History Professor Brad Fletcher heads west for his health, but falls in with Soloman Bennett's outlaw gang. Fascinated by their way of life, Fletcher finally takes over the gang, leading ... See full summary »
Gian Maria Volonté,
Set in Mexico, a nun called Sara is rescued from three cowboys by Hogan, who is on his way to do some reconnaissance, for a future mission to capture a French fort. The French are chasing ... See full summary »
During the last winter of the Civil War, cavalry officer Amos Dundee leads a contentious troop of Army regulars, Confederate prisoners and scouts on an expedition into Mexico to destroy a ... See full summary »
A Union Cavalry outfit is sent behind confederate lines in strength to destroy a rail/supply centre. Along with them is sent a doctor who causes instant antipathy between him and the ... See full summary »
After settling his differences with a Japanese PoW camp commander, a British colonel co-operates to oversee his men's construction of a railway bridge for their captors - while oblivious to a plan by the Allies to destroy it.
In Mexico at the time of the Revolution, Juan, the leader of a bandit family, meets John Mallory, an IRA explosives expert on the run from the British. Seeing John's skill with explosives, Juan decides to persuade him to join the bandits in a raid on the great bank of Mesa Verde. John in the meantime has made contact with the revolutionaries, and intends to use his dynamite in their service. Written by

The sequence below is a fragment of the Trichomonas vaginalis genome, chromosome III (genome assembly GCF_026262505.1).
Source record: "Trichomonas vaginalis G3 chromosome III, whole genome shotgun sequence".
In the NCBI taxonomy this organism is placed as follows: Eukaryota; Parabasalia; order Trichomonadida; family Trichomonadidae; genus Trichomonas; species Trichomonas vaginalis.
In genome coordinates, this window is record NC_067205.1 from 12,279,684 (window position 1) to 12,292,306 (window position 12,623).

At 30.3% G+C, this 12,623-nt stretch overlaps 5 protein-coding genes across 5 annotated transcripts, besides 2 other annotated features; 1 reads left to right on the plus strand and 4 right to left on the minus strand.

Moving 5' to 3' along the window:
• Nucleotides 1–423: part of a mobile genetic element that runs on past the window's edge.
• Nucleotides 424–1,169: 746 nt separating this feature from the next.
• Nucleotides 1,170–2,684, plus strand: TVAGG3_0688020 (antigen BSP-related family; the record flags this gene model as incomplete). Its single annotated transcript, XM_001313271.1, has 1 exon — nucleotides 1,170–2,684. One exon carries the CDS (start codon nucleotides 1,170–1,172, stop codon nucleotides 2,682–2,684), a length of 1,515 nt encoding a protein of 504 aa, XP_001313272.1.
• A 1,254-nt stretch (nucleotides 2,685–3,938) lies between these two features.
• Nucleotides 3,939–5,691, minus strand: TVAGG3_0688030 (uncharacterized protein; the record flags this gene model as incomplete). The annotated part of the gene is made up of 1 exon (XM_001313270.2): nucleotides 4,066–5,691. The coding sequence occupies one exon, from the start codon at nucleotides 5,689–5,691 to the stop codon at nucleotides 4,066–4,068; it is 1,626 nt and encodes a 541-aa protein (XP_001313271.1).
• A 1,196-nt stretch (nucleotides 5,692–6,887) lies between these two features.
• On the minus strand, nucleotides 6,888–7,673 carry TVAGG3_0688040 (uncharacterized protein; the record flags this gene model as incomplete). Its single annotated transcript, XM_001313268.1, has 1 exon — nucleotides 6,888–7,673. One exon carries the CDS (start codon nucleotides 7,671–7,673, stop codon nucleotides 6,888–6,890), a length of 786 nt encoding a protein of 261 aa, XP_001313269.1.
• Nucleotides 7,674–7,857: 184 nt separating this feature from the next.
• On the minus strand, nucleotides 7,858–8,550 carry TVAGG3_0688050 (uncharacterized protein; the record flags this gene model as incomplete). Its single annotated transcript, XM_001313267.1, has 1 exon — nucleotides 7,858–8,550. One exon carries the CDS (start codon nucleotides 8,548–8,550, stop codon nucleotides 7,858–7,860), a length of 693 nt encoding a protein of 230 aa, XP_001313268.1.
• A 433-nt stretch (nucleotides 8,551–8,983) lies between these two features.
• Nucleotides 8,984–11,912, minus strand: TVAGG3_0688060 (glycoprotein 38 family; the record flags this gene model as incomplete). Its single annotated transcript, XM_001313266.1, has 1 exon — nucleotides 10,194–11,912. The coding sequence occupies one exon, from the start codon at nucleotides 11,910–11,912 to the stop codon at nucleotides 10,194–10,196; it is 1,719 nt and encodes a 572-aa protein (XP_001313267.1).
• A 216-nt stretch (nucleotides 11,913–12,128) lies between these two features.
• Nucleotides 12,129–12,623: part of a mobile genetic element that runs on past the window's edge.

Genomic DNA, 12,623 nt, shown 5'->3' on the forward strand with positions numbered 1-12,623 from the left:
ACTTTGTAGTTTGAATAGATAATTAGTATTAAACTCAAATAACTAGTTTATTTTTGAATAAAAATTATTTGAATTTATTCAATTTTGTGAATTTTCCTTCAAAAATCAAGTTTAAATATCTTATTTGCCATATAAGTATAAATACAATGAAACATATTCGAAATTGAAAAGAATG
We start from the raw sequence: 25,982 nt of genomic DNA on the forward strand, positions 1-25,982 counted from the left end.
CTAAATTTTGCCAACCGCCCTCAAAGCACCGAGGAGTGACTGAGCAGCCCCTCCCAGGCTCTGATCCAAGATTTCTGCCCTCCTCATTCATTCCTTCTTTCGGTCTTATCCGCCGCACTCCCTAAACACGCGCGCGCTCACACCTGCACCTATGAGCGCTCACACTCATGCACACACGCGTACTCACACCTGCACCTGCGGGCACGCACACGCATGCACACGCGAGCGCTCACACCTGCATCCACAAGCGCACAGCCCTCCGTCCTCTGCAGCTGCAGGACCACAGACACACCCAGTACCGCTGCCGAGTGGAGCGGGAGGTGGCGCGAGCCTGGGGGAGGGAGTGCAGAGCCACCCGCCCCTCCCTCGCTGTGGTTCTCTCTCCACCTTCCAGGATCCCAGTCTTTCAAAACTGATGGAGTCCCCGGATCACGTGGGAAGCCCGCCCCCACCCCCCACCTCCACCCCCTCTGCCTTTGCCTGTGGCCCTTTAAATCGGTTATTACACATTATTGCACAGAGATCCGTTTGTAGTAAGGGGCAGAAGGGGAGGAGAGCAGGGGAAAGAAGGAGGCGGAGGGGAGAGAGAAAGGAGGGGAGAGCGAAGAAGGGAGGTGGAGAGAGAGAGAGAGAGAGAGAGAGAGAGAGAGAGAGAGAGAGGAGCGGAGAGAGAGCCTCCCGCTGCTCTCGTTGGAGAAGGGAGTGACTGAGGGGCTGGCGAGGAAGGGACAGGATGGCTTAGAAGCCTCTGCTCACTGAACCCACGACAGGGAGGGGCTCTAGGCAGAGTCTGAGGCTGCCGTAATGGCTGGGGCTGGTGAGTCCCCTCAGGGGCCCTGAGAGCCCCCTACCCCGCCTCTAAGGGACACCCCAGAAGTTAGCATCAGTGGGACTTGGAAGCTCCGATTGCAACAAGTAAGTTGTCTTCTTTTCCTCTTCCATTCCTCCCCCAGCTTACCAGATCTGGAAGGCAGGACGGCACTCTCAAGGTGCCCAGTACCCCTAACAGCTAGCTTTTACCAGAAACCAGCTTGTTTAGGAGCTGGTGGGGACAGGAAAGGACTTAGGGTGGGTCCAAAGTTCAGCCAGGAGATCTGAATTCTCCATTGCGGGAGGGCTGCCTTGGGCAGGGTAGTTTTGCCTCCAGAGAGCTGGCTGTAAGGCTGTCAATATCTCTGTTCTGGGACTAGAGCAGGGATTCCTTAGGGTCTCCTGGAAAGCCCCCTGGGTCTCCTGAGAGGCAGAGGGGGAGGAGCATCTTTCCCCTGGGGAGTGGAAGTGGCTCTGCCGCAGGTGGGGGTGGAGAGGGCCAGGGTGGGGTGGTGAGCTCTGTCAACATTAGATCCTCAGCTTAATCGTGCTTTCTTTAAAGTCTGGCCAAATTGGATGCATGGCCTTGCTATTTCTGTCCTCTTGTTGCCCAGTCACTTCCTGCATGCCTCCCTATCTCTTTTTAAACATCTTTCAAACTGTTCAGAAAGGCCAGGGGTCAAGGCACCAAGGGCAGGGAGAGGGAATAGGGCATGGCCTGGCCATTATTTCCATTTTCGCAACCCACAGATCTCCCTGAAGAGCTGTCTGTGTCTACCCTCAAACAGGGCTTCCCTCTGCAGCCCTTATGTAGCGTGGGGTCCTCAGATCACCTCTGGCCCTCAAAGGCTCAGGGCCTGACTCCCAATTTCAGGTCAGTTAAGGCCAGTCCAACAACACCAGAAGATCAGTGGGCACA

According to Sergio Leone, Sam Peckinpah agreed to direct this film after Peter Bogdanovich had turned the project down, but for financial reasons was turned down by United Artists. Leone's collaborators (especially writers Sergio Donati and Luciano Vincenzoni), noting the director's frequent embellishment of the facts concerning his films, claim that Peckinpah did not even consider it - Donati claimed Peckinpah was "too shrewd to be produced by a fellow director". See more »
The dynamite Sean hands Juan before the bank raid is several sticks in a bundle, with a single fuse and cap in the center, but when Juan dynamites the vault door, he uses two single sticks, individually fused and capped. See more »
John H. Mallory:
Where are you going, for Christ's sake?
I don't know. I don't know, but something's wrong. I went into the bank. But when I go in the bank, there's nothing there, no money, nothing.
John H. Mallory:
Oh, well, the bank and the money were transferred to Mexico City over a month ago. Well, they've been using this place for a political prison ever since.
What? What do you mean a political prison?
John H. Mallory:
Well, I never said a thing about money. All I asked you was if you wanted to get inside.
But you know that this bank is ...
[...] See more »
Here is a tragedy -- a great film doomed by a terrible title.
I saw this movie as "Duck, You Sucker" in the theater in 1972 or '73. I still have images and haunting music burned in my brain from it. It has, for one thing, one of the biggest real explosions ever filmed, an absolutely awesome blast using real high explosives that makes today's fiery spectacles pale. I think the whole production company was stunned by it, certainly Sergio Leone was, because he gives it the full treatment: multiple cameras and angles, wide shots, lots of screen time giving us lots of looks. And it's worth it. If you're not a war veteran, you've never seen anything like this.
But this film is much more than its fx. It's a deep, moving story told on the grand scale, with Oscar-class cinematography. It is both a major outdoor adventure and a small, intimate story. It has some of the quirkiest scenes, blackest humor and darkest betrayals, too.
Don't look for it on TV, unless Turner Classic Movies shows it "uncut." It was horribly mutilated in editing for television, and therefore unpopular and rarely shown. Get the original theatrical version, and watch it undisturbed. A party atmosphere would ruin it for you.
It's on my top-20 all time list!
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